If a submission to the EPA requires a “wet” signature of a responsible official, the EPA will accept a digital or other electronic signature.

If COVID-19 prevents hazardous waste generators from transferring their waste off-site within the time periods required under RCRA, the generator will maintain its generator status and the facility should continue to properly label and store such waste and take the steps identified to mitigate any delay in compliance. For example, hazardous waste generators will retain their status and will not become treatment, storage and disposal facilities, and Very Small Quantity Generators and Small Quantity Generators will retain their status, even if the amount of hazardous waste stored on site exceeds a regulatory volume threshold or duration due to COVID-19.

Similarly, in agricultural facilities, CAFOs will retain their same status regardless of the increase in number of animals in the facility as a result of COVID-19.

Facilities must contact EPA and state agencies or tribal authorities immediately if there is an acute risk or imminent threat to human health or the environment or there is a failure of a system that results in unauthorized emissions, releases or land disposal. In such notification, the facility must provide information on the pollutants emitted, discharged, discarded, or released; the comparison between the expected emissions or discharges, disposal, or release and any applicable limitation(s); and the expected duration and timing of the exceedance(s) or releases.

Consent Decrees and Consent Orders

Compliance monitoring and reporting requirements pursuant to a settlement or consent decree will be treated the same way as noted above for routine monitoring and reporting requirements at a facility, unless otherwise specifically provided by the settlement agreement.

The U.S. Department of Justice and the courts retain authority to enforce a Consent Order. In most Consent Orders, there is a “Delay in Performance” provision that requires the respondent to the order to notify EPA by telephone and email within seven days and then in writing, describing the nature of the delay, the anticipated duration of the delay, any justification for the delay, all actions taken or to be taken to prevent or minimize the delay and the effect of the delay, a schedule for implementation of any mitigation, and any reason why Respondent should not be held strictly accountable for failing to comply. Importantly, the increased costs or expenses of compliance with the order is not a justification for any delay in performance.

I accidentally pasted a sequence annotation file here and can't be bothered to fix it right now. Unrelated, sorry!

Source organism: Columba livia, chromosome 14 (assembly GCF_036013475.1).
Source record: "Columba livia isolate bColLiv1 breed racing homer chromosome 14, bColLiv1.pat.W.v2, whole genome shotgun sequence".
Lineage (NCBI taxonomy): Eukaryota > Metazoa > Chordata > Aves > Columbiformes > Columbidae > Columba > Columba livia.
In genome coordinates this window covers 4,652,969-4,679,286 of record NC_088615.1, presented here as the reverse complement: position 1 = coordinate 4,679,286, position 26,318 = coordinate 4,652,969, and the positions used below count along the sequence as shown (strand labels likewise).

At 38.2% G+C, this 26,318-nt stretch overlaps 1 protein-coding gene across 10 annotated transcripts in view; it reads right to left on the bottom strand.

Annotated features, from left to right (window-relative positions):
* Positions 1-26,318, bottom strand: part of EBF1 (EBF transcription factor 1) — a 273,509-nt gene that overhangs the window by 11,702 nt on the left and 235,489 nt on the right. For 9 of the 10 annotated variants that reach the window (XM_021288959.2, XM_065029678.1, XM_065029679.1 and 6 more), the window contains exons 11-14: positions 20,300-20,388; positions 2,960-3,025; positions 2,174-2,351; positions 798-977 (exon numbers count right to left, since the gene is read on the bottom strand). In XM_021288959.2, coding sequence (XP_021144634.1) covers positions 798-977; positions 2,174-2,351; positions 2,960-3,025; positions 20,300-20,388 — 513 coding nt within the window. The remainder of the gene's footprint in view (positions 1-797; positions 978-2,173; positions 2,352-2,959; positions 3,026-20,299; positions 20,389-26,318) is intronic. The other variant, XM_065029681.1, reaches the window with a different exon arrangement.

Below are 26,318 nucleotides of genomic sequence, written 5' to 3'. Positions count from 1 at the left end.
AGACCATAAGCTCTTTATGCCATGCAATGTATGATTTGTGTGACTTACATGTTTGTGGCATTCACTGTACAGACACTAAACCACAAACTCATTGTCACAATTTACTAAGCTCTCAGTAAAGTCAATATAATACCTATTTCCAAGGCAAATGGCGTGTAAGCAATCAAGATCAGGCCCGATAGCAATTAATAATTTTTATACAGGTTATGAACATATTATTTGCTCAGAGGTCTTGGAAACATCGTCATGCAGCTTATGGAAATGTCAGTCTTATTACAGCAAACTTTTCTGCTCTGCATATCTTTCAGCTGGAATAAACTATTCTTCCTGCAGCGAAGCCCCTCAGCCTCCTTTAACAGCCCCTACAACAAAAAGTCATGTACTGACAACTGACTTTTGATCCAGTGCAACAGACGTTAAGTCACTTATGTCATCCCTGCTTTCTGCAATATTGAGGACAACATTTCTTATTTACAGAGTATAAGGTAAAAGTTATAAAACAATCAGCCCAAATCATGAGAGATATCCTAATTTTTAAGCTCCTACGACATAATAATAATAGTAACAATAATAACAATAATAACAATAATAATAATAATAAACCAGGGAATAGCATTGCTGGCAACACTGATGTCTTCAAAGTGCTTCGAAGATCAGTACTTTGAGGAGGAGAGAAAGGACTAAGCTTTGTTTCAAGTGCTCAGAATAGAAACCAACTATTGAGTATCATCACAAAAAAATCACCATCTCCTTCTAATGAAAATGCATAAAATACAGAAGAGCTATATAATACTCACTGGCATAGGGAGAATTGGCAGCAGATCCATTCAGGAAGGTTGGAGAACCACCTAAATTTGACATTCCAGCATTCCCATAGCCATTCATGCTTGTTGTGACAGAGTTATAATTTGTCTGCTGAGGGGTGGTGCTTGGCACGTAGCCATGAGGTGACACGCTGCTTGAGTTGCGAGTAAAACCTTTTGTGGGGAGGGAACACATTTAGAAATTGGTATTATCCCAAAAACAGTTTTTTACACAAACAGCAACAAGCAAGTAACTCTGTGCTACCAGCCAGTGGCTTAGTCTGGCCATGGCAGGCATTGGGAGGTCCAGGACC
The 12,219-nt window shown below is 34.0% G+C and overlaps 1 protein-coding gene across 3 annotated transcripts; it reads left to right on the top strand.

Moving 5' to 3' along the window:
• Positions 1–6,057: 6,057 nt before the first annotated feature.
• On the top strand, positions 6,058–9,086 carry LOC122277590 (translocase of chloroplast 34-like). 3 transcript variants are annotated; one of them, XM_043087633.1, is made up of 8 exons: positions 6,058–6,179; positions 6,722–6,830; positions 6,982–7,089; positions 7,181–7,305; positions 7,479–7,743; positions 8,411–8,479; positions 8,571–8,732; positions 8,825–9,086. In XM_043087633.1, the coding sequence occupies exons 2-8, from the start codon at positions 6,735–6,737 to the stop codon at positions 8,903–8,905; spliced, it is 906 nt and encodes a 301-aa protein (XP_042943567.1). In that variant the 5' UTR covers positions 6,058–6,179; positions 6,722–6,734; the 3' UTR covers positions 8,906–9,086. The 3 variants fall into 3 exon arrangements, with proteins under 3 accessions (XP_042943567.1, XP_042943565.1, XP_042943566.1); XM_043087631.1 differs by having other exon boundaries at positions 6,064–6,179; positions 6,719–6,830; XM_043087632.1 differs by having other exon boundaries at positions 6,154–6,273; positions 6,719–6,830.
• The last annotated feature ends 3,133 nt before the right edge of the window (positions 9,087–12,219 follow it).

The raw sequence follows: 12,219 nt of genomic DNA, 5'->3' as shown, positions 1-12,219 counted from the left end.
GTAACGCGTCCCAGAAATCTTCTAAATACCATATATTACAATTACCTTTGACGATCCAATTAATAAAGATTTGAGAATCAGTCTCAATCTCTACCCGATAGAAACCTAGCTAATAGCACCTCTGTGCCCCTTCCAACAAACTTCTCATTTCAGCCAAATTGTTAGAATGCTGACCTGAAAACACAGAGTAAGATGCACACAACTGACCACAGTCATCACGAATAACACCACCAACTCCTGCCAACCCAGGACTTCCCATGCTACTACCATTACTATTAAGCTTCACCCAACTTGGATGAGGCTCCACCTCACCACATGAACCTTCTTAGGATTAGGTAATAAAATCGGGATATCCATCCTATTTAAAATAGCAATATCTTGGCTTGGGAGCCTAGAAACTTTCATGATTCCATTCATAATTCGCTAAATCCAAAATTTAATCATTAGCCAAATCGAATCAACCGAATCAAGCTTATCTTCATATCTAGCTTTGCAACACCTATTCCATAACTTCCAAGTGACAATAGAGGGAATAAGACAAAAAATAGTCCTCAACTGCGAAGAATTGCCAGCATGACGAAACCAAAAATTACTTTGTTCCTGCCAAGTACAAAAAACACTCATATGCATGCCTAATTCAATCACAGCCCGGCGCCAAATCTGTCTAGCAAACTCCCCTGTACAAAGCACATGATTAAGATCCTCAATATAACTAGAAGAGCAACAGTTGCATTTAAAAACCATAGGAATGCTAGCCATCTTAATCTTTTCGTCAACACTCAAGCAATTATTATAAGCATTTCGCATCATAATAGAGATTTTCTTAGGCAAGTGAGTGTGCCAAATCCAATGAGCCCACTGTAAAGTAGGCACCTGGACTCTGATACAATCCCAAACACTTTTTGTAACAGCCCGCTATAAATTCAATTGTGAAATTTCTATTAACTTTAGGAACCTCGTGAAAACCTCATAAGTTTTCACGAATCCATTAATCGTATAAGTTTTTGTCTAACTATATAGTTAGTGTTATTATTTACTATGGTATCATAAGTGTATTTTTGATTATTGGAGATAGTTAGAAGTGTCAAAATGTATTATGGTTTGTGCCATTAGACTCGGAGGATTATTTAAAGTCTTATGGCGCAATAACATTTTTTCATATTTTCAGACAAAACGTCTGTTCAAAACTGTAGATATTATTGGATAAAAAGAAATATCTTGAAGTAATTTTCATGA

It is possible the impact of COVID-19 on the global economy may place financial constraints on regulated entities. EPA does not address the COVID-19 financial impact specifically. Such impact could be in conflict with the standard Consent Order language above that does not excuse noncompliance due to financial inability. The financial implications on the global economy and the inability of some regulated entities to comply as a result, may be addressed in future policy memoranda issued by EPA, as promised, related to Superfund and RCRA. No doubt, the longer the COVID-19 pandemic causes work slowdowns, the more likely EPA will see “inability to pay” as a reason for noncompliance. As of today, EPA’s policy does not provide relief for that scenario.

State Law Still Applies

EPA’s policy does not prevent states from enforcing their own regulations or statutes.  As noted above, the California State Water Resources Control Board still requires PWS to comply with all regulations. The State Water Board’s Division of Drinking Water establishes and enforces drinking water standards that ensure the delivery of pure, safe, and potable water. In addition to health-based water quality standards, treatment facilities must comply with stringent performance measures to ensure treatment processes are continuously operating at peak performance.

With respect to general operations of regulated entities, unrelated to water purveyors, the State Water Board considers compliance with board-established orders and other requirements to be within the essential activities, essential governmental functions, or comparable exceptions to shelter-in-place directives provided by local public health officials. Therefore, regulated entities must comply with State Water Board regulations. However, if there is a specific Water Board order or requirement that cannot be timely met because it would be inconsistent with current governmental directives or guidelines related to COVID-19, the regulated entity must notify the applicable Water Board immediately and provide an explanation of the noncompliance and “any action that the entity will take in lieu of complying with the specific Water Board order or requirement.”

Bick Law LLP’s environmental compliance lawyers and regulatory lawyers are closely monitoring the implementation of EPA’s COVID-19 policy and will provide ongoing updates.